Don’t get me wrong, CG can be cool in the right proportions. But, it still lacks the weight of reality, and if relied upon too heavily, it pulls me out. It feels too fake, and I’m all like “These computer graphics look like shit.” When, I should be all like “How awesome would it be to be live in this magical f-ing world.” The Oz world is ugly and annoyingly fake looking and received zero buy-in from my imagination. Maybe I’m just getting old and cranky, but I’ll take painted back drops and paper mache trees over bad CG any day of the week.

To add my rapidly boiling rage/disappointment combo (and I’m not even touching the Jar Jar-esque hazards of the all-CG character), Oz had some of the most awkward interactions of humans with CG characters that I have ever seen. Nothing dashes the magic like watching an actor clearly pick up a big fakey handful of nothing, only to have some CG object unconvincingly shopped onto it in post. Also, Zach Braff makes a hideous monkey.

Uh oh, Johnny Depp. Well, his career is over…
Photo by Anna Altheide

Sam Raimi, what gives? You used to be cool. In Army of Darkness, when Ash waved his “boomstick” over his head and said “Shop smart, shop S-Mart“- it was pure genius. Casting Alfred Molina as Dr. Octopus in Spiderman 2? INSPIRED. You, Sam Raimi are funny, and innovative, and edgy, and earnest. You are good at your job. Or, at least that’s what I used to think.

I’m going to choose to believe that Disney ground down all your corners, or that you did the best you could with a terrible, terrible thing. There is only one other explanation as to why Oz could have turned into such a status quo pile of bland mush. I am afraid that you might be suffering from the dreaded TBS (no, not Turner Broadcasting System)- TIM BURTON SYNDROME.

I’m not sure how the disease is contracted exactly, but it appears to strike creative and unusual directors in the prime of their careers. The symptoms are tragic and come on quickly:

  • Delusional Behavior– Usually centered around their ability to remake classic films better than the original.
  • Eye Problems– Manifested in a belief that CG graphics look better/more realistic than they actually do.
  • Creative Disassociation– A sudden inability to connect with the once active creativity center of the brain. Expresses primarily in trite and meandering plot lines and embarrassing/unnatural dialogue.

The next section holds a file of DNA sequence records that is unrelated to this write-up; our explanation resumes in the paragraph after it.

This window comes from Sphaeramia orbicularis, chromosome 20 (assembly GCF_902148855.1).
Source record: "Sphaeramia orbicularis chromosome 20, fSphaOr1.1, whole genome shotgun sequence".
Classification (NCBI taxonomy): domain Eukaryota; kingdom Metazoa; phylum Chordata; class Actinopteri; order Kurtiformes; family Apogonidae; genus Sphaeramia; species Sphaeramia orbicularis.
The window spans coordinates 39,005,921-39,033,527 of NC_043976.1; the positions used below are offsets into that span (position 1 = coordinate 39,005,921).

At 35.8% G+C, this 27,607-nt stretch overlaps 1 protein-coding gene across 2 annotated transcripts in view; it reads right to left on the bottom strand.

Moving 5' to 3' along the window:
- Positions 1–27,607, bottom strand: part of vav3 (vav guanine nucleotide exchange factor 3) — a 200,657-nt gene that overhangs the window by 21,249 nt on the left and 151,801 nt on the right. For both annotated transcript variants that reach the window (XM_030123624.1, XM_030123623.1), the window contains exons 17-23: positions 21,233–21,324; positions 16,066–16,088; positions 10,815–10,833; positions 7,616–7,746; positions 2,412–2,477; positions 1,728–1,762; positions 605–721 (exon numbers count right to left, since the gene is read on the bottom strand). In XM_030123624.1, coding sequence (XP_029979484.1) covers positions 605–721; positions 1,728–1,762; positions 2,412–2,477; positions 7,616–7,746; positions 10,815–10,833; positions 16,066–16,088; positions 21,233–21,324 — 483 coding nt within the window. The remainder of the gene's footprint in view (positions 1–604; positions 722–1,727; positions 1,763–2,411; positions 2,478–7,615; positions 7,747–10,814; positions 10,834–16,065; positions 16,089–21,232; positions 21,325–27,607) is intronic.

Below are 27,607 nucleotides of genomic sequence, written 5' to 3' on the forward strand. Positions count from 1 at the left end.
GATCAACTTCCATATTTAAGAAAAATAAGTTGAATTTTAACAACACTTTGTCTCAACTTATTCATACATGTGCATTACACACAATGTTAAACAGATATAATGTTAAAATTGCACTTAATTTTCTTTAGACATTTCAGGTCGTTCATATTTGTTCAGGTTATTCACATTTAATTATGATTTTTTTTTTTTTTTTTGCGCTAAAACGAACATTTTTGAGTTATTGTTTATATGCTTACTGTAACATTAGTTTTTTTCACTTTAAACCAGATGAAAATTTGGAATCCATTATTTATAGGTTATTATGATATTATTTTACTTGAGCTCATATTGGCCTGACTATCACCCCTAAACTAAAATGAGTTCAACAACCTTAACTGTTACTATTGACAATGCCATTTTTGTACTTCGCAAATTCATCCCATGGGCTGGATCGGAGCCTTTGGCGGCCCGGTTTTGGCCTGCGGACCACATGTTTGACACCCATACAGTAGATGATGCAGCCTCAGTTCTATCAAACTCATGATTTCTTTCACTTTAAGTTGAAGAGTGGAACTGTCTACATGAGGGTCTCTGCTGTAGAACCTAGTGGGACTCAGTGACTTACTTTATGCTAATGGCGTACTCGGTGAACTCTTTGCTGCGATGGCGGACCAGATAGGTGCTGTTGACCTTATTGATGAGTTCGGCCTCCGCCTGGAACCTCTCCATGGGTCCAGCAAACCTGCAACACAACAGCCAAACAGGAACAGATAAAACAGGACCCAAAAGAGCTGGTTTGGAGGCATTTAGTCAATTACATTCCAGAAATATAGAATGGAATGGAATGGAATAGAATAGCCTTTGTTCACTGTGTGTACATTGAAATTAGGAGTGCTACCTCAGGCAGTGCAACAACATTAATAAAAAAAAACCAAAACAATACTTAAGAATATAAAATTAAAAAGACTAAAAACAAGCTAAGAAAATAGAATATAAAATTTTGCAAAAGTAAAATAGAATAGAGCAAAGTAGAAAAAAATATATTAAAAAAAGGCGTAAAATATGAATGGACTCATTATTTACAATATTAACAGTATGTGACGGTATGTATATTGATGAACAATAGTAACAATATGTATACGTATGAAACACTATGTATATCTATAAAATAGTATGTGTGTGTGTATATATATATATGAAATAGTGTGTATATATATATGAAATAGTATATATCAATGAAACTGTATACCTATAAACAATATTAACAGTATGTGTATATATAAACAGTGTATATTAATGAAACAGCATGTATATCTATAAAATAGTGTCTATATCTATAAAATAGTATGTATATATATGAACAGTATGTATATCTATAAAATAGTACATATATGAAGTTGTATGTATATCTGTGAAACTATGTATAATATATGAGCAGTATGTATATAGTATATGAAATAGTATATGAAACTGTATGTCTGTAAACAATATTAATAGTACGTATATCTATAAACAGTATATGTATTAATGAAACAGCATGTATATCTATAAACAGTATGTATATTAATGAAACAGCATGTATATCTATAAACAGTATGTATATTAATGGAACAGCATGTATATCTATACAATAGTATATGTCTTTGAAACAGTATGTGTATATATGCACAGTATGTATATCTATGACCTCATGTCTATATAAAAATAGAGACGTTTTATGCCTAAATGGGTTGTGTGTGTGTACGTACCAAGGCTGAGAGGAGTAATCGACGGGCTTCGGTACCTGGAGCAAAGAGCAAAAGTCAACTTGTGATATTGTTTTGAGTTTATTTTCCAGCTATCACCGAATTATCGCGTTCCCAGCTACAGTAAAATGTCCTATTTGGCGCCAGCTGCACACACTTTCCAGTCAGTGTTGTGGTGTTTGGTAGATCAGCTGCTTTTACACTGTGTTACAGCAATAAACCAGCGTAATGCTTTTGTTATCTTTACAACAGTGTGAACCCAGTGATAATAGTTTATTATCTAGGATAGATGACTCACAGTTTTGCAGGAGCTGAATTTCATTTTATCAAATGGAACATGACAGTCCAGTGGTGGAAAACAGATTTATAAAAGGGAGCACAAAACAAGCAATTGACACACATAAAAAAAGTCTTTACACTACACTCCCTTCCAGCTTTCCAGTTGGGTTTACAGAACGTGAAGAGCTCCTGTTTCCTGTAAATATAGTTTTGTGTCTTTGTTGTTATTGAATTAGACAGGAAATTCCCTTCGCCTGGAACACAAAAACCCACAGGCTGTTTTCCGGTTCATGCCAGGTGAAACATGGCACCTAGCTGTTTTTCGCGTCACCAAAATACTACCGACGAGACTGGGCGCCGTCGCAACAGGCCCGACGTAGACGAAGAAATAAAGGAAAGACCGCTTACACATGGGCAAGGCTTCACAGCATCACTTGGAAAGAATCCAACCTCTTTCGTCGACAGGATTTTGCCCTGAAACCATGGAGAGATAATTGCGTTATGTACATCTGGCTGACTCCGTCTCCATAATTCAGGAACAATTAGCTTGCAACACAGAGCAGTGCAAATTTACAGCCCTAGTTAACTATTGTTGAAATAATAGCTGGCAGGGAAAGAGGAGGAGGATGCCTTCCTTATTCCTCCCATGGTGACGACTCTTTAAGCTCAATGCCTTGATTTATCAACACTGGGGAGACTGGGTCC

• Johnny Depp– At this stage, TBS appears to be irreversible and potentially career fatal.

Magic? I THINK NOT.

If you can’t write a love story… just throw the script in a flaming hobo trash can and back away slowly begging forgiveness for even considering making it into a movie in the first place. And, I don’t mean the  make-outy hair strokey kind of love story. I mean that if you’re going to pluck a beloved literary and movie icon out of stasis for a reboot (or refresh, or remake or reanimation or whatever the hell you want to call it), make it exquisite.

For example, The Wiz is an incredible movie. Not just cast with big names for the sake of big names, cast with the right big names. Impeccable music, fantastic sets (all without even a drop of CG), and more than a few kick ass sexy disco numbers. While being faithful to its source material, it stands on its own and brings something fresh and exciting to the cannon. Oz, on the other hand (save for maybe a little bit of uninspiring back story), doesn’t add anything to the conversation. It’s just a hopelessly predictable plot paved with cliches, lousy performances, ugly costumes (What in the crunk-ass prom dress is THIS?), and rolled up in a CG crapfest that assaulted both my retinas and my dignity.

It probably seems like I’m being pretty harsh on what is essentially just a kid’s movie (and the kids in the theater seemed much less disgruntled than I was), and I totally am. But, when a director I love casts a bunch of exceptional actors in a story that has never let me down- AND I GET LET DOWN, I get grumpy. With a set up like that, I want a guarantee that I’m going to be searching for tissues in my backpack by the big spashing/crashing/touching ending. Not tapping my foot and wondering how long the bathroom line will be.

Now, I’m certainly not going to go crying to the Nickelodeon to get my $5 back (in my mind, they duped us both!). But, Sam Raimi, Disney, and your cast of CG animators and broken puppet actors… consider this my formal letter of complaint.